the project

In 1968, Paul Horn slipped into the Taj Mahal with a flute and a tape recorder. As he improvised to the sound of his own echo, each tone hung suspended in space for twenty-eight seconds. The acoustics were so perfect that you could not tell when his instrument stopped and the reverberations started. No one had ever heard anything like it before, and Horn's impromptu session went on to become one of the most influential albums in establishing the contemplative field of new age music.

Time has not diminished the sheer beauty and expressiveness of Inside the Taj Mahal, still considered one of the cornerstones of the genre. Recently re-released on the Kuckuck label, this new presentation of an old favorite includes the original music and liner notes, as well as the addition of Horn's score to the 1972 album, Inside II. Originally released as a sequel to Inside the Taj Mahal, this critically acclaimed recording includes Horn's masterful multi-flute performances of four Bach chorales, Mass: Kyrie by fifteenth century composer Palestrina, and his historical collaboration with the songs of killer whales. Horn's musical depiction of The Mahabhutas (Earth, Water, Air, Space, Fire), a twelve-track overdubbed symphony for flutes, is also included.

the artist

In the mid-sixties, dissatisfied with his Hollywood lifestyle, Horn flew to India where he studied meditation with Maharishi Mahesh Yogi. The experience had a profound effect on his life as well as his music. Putting Western notion of music on the back burner, Horn began to explore other ways of playing his instrument. Intellectualism and virtuosity gave way to intuition and contemplation, and the success of Inside the Taj Mahal proved that audiences were ready, even hungry, for his new approach. He went on to roam the world, recording in such architectural wonders as Egypt's Great Pyramid and the majestic cathedrals of Russia. He also worked with Chinese musicians and wrote highly refined ensemble works for a variety of innovative albums.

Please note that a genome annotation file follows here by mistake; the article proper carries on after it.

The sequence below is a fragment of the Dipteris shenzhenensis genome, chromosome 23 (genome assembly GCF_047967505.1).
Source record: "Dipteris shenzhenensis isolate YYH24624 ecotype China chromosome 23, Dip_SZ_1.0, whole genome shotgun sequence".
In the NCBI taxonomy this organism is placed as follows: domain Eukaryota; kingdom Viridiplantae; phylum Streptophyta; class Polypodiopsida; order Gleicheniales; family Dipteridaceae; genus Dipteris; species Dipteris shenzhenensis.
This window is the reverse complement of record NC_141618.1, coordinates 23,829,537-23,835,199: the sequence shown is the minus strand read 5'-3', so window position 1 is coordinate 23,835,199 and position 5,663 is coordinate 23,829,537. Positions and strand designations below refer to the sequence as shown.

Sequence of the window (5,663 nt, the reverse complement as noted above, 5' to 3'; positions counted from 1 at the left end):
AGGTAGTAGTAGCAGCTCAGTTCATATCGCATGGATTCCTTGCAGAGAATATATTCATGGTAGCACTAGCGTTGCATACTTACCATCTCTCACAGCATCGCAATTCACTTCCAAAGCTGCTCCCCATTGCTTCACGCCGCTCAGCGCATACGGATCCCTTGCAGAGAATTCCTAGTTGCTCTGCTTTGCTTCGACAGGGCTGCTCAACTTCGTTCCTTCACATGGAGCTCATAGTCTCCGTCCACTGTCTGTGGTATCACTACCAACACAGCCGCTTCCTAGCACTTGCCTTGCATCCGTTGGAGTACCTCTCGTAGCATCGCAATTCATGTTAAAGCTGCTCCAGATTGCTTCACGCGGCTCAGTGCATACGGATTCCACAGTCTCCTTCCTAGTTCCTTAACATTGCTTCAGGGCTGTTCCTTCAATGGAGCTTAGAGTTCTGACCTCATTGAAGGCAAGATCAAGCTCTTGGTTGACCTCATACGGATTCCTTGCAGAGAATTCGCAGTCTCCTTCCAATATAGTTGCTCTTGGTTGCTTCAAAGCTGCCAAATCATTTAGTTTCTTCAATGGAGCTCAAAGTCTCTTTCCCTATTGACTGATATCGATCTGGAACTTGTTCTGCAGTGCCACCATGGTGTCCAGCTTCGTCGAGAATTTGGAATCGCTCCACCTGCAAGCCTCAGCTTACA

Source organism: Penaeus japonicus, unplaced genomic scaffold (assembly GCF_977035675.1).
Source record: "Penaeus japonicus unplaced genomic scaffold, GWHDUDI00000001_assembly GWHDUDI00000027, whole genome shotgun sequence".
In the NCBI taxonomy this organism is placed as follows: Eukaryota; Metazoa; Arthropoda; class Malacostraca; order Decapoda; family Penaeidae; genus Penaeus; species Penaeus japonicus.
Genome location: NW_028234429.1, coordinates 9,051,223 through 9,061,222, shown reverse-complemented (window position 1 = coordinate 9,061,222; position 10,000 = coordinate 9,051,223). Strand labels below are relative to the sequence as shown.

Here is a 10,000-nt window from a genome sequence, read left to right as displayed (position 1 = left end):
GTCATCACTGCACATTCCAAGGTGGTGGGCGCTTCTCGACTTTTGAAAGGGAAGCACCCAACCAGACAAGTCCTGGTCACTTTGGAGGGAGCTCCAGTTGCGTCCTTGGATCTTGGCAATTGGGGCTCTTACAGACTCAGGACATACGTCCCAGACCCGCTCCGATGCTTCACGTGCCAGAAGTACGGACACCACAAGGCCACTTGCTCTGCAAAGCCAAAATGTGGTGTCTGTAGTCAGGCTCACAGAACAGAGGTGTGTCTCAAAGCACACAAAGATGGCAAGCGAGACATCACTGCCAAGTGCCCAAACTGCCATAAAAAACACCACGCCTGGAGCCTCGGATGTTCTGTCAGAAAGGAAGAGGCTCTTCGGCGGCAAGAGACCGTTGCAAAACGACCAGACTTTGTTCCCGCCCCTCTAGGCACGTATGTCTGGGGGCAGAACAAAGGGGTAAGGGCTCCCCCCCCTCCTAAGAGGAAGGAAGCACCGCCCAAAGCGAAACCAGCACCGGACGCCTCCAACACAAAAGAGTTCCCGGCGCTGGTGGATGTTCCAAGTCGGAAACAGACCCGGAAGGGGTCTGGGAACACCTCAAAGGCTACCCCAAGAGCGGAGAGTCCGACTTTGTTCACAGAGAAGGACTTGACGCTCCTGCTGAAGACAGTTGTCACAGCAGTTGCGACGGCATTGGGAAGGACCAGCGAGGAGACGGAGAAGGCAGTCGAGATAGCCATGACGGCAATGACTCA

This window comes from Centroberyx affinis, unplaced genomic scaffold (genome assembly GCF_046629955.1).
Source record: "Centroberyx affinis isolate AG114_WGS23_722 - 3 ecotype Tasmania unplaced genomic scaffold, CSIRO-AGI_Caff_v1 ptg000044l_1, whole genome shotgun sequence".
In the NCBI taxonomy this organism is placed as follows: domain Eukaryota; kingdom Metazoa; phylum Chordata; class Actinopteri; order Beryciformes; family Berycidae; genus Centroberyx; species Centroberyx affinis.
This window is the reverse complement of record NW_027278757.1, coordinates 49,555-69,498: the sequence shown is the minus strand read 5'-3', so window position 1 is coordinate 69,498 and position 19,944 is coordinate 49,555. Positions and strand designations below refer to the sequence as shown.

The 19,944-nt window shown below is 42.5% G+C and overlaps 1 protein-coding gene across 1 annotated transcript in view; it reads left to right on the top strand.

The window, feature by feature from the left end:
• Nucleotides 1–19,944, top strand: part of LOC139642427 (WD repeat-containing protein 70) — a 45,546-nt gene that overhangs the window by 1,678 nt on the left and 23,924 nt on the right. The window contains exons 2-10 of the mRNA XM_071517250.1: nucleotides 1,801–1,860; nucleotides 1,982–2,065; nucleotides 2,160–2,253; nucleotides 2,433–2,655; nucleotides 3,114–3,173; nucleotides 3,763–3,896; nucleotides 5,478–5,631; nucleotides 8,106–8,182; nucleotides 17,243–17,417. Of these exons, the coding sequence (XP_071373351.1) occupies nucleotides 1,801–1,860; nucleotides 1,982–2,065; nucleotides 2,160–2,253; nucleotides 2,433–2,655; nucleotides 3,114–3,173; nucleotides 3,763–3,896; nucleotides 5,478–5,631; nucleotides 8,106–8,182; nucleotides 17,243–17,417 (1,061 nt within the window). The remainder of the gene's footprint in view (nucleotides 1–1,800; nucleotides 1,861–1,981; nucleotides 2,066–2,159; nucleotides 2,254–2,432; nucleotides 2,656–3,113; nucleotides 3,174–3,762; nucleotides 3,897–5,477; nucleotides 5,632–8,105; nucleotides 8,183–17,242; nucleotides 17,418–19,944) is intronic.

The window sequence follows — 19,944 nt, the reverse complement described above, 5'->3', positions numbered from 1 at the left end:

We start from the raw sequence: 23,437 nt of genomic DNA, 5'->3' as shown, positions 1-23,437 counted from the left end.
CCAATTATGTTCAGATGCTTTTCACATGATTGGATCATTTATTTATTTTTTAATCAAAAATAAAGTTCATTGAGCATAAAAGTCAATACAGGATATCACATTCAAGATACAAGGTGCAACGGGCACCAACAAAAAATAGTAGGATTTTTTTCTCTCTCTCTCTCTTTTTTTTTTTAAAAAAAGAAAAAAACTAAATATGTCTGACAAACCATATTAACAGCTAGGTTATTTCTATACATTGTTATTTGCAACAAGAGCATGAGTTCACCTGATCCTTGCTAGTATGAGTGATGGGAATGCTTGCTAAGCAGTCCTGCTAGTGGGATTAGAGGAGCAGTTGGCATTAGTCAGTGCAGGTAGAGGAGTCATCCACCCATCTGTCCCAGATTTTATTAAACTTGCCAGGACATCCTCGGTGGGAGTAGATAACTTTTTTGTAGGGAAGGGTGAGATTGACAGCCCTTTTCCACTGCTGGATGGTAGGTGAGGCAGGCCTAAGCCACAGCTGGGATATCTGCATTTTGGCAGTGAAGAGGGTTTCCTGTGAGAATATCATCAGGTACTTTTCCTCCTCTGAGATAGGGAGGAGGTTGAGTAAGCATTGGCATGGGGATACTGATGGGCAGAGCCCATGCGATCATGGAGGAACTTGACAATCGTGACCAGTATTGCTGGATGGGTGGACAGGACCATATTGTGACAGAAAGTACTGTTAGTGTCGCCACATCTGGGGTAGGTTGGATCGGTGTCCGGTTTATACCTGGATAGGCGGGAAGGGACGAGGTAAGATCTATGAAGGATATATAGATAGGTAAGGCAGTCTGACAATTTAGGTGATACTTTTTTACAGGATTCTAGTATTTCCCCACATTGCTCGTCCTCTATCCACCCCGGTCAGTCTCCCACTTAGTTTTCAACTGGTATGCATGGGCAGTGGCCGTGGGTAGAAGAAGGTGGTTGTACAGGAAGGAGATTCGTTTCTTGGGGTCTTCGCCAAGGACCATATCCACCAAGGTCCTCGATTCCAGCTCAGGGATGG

A classically trained flutist, Horn played jazz with Chico Hamilton, performed as a member of the NBC Hollywood Staff Orchestra, and recorded with his own quintet in the early 1960s. During that time, he won two Grammy Awards for his Jazz Suite On The Mass Texts. Horn continues to record and tour the world.